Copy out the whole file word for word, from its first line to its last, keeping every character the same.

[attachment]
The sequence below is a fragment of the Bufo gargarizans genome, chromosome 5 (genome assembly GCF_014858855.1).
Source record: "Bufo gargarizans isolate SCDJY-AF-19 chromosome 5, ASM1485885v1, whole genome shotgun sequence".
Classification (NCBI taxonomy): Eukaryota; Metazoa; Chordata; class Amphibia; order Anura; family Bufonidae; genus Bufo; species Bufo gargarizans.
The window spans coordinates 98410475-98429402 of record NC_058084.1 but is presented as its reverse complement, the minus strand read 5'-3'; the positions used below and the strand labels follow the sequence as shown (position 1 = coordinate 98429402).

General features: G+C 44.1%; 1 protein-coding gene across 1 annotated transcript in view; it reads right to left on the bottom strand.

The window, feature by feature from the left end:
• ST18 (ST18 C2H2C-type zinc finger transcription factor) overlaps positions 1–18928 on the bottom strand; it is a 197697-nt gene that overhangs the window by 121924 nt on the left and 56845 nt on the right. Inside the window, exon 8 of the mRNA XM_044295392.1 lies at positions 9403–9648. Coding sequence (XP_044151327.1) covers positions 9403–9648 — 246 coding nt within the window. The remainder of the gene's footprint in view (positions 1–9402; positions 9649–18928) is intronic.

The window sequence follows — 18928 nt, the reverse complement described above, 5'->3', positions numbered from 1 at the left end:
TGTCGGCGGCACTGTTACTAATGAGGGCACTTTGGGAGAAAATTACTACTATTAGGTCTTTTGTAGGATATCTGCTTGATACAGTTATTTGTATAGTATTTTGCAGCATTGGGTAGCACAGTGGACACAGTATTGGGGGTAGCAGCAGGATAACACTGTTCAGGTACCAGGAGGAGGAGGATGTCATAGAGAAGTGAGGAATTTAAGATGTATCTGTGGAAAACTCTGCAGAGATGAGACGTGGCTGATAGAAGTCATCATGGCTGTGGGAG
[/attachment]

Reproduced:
The sequence below is a fragment of the Bufo gargarizans genome, chromosome 5 (genome assembly GCF_014858855.1).
Source record: "Bufo gargarizans isolate SCDJY-AF-19 chromosome 5, ASM1485885v1, whole genome shotgun sequence".
Classification (NCBI taxonomy): Eukaryota; Metazoa; Chordata; class Amphibia; order Anura; family Bufonidae; genus Bufo; species Bufo gargarizans.
The window spans coordinates 98410475-98429402 of record NC_058084.1 but is presented as its reverse complement, the minus strand read 5'-3'; the positions used below and the strand labels follow the sequence as shown (position 1 = coordinate 98429402).

General features: G+C 44.1%; 1 protein-coding gene across 1 annotated transcript in view; it reads right to left on the bottom strand.

The window, feature by feature from the left end:
• ST18 (ST18 C2H2C-type zinc finger transcription factor) overlaps positions 1–18928 on the bottom strand; it is a 197697-nt gene that overhangs the window by 121924 nt on the left and 56845 nt on the right. Inside the window, exon 8 of the mRNA XM_044295392.1 lies at positions 9403–9648. Coding sequence (XP_044151327.1) covers positions 9403–9648 — 246 coding nt within the window. The remainder of the gene's footprint in view (positions 1–9402; positions 9649–18928) is intronic.

The window sequence follows — 18928 nt, the reverse complement described above, 5'->3', positions numbered from 1 at the left end:
TGTCGGCGGCACTGTTACTAATGAGGGCACTTTGGGAGAAAATTACTACTATTAGGTCTTTTGTAGGATATCTGCTTGATACAGTTATTTGTATAGTATTTTGCAGCATTGGGTAGCACAGTGGACACAGTATTGGGGGTAGCAGCAGGATAACACTGTTCAGGTACCAGGAGGAGGAGGATGTCATAGAGAAGTGAGGAATTTAAGATGTATCTGTGGAAAACTCTGCAGAGATGAGACGTGGCTGATAGAAGTCATCATGGCTGTGGGAG